A district court sentenced on Tuesday two Israeli Arab women to four and five years in prison, respectively, for conspiring with Islamic State and aiding the terror group in planning attacks in Israel.
The two cousins, Tasnim and Rahma al-Assad, 20, who are from Lakia in the south of Israel, were convicted in a plea bargain of contact with a foreign agent, preparation to commit an act of terrorism, criminal conspiracy among other offenses.
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According to the indictment against the two, which was filed last year, the women were members of several Telegram chat groups associated with Islamic State and were in contact with agents of the group.
It also said that Tasnim was in communication with a man dubbed "Sheikh Qassem," who works on behalf of the organization and spoke to her about carrying out an attack in Israel. According to the bill, she expressed willingness to assist him.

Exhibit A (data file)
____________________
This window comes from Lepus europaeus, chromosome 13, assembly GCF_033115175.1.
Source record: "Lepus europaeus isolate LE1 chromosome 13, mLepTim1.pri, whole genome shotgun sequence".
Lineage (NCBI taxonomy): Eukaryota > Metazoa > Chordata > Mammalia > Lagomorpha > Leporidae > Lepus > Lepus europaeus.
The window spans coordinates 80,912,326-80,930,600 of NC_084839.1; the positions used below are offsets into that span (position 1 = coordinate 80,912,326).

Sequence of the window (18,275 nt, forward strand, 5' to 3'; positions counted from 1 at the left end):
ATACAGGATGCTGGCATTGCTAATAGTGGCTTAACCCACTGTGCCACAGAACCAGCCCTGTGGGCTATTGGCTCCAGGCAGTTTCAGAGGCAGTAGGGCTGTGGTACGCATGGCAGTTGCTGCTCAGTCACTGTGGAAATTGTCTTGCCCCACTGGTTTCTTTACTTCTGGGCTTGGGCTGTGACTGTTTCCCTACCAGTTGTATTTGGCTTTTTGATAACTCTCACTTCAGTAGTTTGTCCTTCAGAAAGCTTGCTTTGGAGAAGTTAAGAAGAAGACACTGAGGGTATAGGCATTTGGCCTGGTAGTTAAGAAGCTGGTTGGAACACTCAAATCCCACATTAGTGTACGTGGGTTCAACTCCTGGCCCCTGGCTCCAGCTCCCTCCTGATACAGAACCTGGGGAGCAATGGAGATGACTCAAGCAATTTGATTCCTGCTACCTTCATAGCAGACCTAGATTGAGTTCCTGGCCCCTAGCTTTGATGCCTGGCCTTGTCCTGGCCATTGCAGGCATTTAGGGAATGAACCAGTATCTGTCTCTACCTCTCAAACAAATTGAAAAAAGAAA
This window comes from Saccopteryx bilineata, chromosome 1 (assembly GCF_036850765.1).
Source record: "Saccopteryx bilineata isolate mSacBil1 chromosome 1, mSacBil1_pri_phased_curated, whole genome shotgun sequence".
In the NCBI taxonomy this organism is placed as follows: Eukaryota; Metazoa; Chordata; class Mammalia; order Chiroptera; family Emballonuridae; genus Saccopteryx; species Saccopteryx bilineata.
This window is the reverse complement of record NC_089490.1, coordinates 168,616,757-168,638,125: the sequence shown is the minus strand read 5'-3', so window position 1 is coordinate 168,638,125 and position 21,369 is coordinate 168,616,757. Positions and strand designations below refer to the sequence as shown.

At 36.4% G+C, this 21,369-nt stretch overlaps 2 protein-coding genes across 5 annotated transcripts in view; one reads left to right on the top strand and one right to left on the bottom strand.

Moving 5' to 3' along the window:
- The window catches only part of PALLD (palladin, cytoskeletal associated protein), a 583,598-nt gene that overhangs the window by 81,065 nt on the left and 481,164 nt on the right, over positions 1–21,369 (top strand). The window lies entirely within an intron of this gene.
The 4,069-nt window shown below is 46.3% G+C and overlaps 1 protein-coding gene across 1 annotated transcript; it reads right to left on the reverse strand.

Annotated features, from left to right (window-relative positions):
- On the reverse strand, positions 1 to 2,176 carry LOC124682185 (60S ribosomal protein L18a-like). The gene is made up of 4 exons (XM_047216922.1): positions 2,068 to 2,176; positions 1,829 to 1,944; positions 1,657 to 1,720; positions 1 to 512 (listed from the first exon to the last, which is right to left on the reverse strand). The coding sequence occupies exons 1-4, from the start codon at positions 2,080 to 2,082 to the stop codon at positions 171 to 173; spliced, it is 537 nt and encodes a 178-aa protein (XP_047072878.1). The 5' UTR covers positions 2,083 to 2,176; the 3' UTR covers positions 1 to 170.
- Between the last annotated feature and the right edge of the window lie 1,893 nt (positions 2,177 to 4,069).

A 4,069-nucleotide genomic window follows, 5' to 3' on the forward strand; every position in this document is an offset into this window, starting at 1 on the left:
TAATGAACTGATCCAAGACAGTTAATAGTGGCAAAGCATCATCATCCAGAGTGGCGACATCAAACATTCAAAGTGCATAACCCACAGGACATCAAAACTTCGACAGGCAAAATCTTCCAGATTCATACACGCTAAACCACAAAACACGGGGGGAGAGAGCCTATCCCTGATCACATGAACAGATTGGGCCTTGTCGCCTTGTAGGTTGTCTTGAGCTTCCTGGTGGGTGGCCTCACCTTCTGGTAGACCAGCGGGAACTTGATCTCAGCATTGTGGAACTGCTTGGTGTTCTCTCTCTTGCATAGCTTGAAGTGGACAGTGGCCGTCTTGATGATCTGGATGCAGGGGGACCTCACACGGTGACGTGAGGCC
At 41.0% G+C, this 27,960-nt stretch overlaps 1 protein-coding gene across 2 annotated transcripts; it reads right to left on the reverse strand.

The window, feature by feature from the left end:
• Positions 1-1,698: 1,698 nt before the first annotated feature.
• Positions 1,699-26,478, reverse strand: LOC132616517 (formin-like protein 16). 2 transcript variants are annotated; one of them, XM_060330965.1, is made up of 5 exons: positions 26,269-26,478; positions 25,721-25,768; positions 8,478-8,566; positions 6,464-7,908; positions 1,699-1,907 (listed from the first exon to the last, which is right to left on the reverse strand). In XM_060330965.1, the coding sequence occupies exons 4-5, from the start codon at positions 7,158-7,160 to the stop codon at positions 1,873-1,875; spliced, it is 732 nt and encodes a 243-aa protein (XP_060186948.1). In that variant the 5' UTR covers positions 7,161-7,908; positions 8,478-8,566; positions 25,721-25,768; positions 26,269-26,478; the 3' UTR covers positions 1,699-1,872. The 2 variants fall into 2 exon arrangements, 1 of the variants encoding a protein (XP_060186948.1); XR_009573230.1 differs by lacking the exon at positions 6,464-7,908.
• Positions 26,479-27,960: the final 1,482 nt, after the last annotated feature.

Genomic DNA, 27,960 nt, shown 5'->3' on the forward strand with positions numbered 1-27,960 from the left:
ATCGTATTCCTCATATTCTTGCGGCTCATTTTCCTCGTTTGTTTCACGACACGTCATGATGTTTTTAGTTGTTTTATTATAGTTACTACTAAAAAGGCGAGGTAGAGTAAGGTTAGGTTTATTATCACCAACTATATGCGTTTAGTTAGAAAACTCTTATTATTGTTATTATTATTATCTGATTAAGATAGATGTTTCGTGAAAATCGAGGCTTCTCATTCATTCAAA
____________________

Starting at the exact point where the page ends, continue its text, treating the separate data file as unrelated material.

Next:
"Sheikh Qassem" asked Tasnim to examine the entrance and exit points of Ben Gurion University, the central station in Be'er Sheva and another local college. Tasnim told him that she wouldn't recommend the station as a target, because many Muslims frequent it.
She then told Rahma of the conversation, and the two toured the university and the college in order to collect information about the possibility of carrying out an attack via suitcases packed with explosives.
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According to the indictment, the two came to the conclusion that it could not be executed because of campus security.
The Be'er Sheva district court judge determined that "The seriousness of the acts of the accused, which were meant to hurt state security and the public, cannot be disputed. The accused were ISIS activists, and it is a terror organization. Their actions, and their identification with this lethal group were expressed not only in the acts they planned to carry out but also in their attempts to convince other participants in Telegram groups of the truth that can be found in the way of ISIS. This reflects how committed the accused were to the lethal group."